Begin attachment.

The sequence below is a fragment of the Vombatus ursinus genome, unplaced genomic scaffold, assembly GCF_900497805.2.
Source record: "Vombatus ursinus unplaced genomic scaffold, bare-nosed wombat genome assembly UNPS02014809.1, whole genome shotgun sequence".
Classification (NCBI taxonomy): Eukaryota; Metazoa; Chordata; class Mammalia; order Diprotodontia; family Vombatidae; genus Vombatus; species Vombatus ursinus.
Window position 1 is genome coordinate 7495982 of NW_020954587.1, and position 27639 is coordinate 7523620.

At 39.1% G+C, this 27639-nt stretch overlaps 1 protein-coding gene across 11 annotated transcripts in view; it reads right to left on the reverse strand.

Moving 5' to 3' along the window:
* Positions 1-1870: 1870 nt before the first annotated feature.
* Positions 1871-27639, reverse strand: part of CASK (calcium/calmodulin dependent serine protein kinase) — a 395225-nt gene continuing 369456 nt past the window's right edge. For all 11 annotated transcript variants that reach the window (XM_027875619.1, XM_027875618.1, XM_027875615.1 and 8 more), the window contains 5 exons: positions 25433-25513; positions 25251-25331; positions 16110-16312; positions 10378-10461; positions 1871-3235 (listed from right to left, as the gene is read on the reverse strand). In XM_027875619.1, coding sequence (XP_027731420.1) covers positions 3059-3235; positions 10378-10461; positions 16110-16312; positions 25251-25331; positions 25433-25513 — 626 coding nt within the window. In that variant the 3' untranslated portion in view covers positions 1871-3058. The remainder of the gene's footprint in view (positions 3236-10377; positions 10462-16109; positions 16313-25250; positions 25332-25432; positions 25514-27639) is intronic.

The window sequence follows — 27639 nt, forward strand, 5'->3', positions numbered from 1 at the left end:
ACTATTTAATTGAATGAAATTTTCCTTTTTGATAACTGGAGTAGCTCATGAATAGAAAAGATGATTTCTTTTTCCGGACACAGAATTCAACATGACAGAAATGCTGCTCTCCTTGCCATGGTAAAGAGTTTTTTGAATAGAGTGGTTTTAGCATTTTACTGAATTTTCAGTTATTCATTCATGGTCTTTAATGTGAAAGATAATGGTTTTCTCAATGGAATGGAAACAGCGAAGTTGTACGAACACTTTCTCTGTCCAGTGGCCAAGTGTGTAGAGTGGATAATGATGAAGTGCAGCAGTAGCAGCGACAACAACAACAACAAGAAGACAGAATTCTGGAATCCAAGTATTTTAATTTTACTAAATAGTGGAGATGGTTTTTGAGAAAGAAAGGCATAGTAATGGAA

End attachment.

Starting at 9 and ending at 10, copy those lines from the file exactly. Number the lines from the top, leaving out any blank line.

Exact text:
The window sequence follows — 27639 nt, forward strand, 5'->3', positions numbered from 1 at the left end:
ACTATTTAATTGAATGAAATTTTCCTTTTTGATAACTGGAGTAGCTCATGAATAGAAAAGATGATTTCTTTTTCCGGACACAGAATTCAACATGACAGAAATGCTGCTCTCCTTGCCATGGTAAAGAGTTTTTTGAATAGAGTGGTTTTAGCATTTTACTGAATTTTCAGTTATTCATTCATGGTCTTTAATGTGAAAGATAATGGTTTTCTCAATGGAATGGAAACAGCGAAGTTGTACGAACACTTTCTCTGTCCAGTGGCCAAGTGTGTAGAGTGGATAATGATGAAGTGCAGCAGTAGCAGCGACAACAACAACAACAAGAAGACAGAATTCTGGAATCCAAGTATTTTAATTTTACTAAATAGTGGAGATGGTTTTTGAGAAAGAAAGGCATAGTAATGGAA